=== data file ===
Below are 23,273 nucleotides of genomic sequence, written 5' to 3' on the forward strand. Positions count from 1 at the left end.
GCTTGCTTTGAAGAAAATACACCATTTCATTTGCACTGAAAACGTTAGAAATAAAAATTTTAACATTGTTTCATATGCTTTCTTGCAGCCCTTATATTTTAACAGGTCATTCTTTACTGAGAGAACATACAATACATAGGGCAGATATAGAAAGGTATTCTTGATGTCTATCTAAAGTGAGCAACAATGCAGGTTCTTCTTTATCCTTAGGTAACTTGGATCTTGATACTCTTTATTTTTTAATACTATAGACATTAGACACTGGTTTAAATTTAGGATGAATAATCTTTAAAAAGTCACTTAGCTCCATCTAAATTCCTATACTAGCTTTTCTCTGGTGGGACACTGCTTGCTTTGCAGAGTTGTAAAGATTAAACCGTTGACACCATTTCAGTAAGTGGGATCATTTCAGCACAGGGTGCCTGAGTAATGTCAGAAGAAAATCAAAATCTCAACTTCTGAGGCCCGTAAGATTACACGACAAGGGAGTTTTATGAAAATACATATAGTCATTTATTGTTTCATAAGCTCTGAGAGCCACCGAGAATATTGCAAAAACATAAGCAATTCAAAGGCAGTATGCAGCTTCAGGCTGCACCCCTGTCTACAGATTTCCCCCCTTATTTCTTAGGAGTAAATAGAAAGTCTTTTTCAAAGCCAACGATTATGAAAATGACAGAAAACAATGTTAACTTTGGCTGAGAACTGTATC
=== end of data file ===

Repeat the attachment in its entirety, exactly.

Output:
Below are 23,273 nucleotides of genomic sequence, written 5' to 3' on the forward strand. Positions count from 1 at the left end.
GCTTGCTTTGAAGAAAATACACCATTTCATTTGCACTGAAAACGTTAGAAATAAAAATTTTAACATTGTTTCATATGCTTTCTTGCAGCCCTTATATTTTAACAGGTCATTCTTTACTGAGAGAACATACAATACATAGGGCAGATATAGAAAGGTATTCTTGATGTCTATCTAAAGTGAGCAACAATGCAGGTTCTTCTTTATCCTTAGGTAACTTGGATCTTGATACTCTTTATTTTTTAATACTATAGACATTAGACACTGGTTTAAATTTAGGATGAATAATCTTTAAAAAGTCACTTAGCTCCATCTAAATTCCTATACTAGCTTTTCTCTGGTGGGACACTGCTTGCTTTGCAGAGTTGTAAAGATTAAACCGTTGACACCATTTCAGTAAGTGGGATCATTTCAGCACAGGGTGCCTGAGTAATGTCAGAAGAAAATCAAAATCTCAACTTCTGAGGCCCGTAAGATTACACGACAAGGGAGTTTTATGAAAATACATATAGTCATTTATTGTTTCATAAGCTCTGAGAGCCACCGAGAATATTGCAAAAACATAAGCAATTCAAAGGCAGTATGCAGCTTCAGGCTGCACCCCTGTCTACAGATTTCCCCCCTTATTTCTTAGGAGTAAATAGAAAGTCTTTTTCAAAGCCAACGATTATGAAAATGACAGAAAACAATGTTAACTTTGGCTGAGAACTGTATC